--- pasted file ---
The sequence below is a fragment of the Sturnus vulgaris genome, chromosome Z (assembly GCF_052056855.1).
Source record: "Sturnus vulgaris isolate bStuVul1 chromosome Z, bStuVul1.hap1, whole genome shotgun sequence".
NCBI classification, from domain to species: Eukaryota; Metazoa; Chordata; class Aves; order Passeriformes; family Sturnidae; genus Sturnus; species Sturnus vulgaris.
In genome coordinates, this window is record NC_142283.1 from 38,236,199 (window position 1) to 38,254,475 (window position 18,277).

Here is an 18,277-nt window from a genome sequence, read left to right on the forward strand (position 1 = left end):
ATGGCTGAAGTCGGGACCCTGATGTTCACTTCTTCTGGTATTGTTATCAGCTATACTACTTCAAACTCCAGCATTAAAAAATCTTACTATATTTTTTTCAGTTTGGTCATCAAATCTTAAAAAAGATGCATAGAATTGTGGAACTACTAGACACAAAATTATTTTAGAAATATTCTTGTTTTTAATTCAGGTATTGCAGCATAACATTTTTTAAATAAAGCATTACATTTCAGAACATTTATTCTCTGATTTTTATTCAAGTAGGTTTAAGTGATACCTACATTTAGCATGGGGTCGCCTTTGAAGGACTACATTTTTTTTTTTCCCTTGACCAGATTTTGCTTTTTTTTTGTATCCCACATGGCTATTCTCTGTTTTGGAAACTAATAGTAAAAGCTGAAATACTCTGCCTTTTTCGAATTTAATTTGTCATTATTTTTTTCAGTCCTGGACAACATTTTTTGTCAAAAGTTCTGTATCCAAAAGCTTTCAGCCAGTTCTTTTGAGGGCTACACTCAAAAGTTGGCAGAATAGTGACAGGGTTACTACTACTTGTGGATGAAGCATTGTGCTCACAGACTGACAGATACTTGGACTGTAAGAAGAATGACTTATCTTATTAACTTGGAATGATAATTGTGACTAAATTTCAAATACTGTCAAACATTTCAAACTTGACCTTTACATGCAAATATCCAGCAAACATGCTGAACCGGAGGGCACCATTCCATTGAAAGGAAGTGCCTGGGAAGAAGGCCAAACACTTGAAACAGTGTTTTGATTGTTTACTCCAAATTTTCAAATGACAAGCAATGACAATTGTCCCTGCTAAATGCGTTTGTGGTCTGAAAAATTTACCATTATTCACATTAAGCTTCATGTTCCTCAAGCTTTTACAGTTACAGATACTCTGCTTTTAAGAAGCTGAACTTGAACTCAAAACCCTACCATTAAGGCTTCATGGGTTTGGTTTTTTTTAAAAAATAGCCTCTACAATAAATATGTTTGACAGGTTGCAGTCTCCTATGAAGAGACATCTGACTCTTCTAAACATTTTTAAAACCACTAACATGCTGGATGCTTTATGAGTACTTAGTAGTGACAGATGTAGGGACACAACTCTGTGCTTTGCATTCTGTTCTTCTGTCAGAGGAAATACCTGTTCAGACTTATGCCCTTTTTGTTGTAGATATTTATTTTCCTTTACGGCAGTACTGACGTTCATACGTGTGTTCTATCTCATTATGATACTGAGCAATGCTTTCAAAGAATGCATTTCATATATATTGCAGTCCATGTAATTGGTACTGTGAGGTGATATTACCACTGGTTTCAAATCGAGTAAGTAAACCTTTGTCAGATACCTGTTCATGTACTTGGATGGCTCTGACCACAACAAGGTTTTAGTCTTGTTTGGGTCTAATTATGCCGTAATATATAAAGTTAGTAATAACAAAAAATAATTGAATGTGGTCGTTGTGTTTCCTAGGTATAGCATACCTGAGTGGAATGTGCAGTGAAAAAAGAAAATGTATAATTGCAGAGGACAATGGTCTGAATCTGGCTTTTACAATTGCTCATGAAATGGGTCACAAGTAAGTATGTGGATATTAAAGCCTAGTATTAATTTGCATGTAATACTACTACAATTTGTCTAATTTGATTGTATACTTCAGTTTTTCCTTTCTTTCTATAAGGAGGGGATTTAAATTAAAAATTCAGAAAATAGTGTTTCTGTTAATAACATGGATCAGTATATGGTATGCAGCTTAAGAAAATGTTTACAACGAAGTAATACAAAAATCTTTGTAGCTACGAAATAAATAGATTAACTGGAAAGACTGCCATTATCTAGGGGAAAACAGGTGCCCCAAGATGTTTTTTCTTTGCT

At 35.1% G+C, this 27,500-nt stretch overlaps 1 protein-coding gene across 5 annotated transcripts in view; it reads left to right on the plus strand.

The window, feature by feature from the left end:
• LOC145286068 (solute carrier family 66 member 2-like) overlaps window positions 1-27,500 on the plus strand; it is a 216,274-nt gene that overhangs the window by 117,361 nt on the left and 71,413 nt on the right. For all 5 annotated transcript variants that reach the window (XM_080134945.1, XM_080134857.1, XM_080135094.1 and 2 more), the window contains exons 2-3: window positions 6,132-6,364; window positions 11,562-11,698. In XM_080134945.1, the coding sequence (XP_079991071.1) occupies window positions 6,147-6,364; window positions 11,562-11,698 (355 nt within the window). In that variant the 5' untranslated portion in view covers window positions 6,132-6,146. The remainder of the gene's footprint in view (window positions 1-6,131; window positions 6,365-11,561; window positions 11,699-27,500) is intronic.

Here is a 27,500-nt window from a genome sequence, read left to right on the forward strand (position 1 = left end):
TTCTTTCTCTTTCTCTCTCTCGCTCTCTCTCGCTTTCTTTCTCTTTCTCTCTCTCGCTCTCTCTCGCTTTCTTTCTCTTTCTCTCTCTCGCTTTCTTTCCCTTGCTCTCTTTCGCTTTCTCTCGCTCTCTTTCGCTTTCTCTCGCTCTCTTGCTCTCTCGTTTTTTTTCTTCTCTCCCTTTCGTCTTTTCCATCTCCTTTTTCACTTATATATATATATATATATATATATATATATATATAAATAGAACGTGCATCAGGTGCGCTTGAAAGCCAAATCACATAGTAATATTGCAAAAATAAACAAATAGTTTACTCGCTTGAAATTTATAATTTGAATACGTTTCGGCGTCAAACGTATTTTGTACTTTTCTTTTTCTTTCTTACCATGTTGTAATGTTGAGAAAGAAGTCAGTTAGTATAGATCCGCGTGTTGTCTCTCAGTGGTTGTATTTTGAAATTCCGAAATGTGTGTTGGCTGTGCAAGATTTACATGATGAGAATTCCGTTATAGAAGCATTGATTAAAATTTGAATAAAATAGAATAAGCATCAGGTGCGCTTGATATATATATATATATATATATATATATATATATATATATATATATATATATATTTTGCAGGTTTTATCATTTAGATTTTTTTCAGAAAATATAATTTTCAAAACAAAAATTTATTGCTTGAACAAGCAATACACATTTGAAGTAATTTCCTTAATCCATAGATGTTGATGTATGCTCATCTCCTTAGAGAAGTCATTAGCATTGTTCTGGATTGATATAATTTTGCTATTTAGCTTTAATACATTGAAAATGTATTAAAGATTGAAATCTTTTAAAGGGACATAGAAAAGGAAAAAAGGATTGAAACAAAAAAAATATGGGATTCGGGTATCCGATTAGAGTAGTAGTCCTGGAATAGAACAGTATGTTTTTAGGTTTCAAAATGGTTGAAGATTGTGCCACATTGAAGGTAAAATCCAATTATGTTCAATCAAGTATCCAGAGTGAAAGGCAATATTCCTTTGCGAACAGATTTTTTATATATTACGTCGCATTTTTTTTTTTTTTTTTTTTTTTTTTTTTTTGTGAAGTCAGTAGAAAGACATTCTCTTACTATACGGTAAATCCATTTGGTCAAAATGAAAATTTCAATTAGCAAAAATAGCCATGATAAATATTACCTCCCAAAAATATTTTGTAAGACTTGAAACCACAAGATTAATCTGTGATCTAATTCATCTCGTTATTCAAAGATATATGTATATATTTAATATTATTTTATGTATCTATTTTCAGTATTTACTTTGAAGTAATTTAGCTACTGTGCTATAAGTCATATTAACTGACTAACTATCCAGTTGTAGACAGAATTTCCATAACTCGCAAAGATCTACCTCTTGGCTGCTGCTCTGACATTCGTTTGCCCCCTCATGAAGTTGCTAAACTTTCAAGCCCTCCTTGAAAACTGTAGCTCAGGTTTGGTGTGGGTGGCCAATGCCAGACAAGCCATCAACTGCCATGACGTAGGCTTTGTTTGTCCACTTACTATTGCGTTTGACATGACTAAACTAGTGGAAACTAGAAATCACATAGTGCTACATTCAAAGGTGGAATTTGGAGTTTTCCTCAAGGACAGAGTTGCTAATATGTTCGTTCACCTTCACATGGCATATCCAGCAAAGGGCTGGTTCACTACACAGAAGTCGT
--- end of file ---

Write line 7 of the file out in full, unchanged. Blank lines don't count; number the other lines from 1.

At 35.1% G+C, this 27,500-nt stretch overlaps 1 protein-coding gene across 5 annotated transcripts in view; it reads left to right on the plus strand.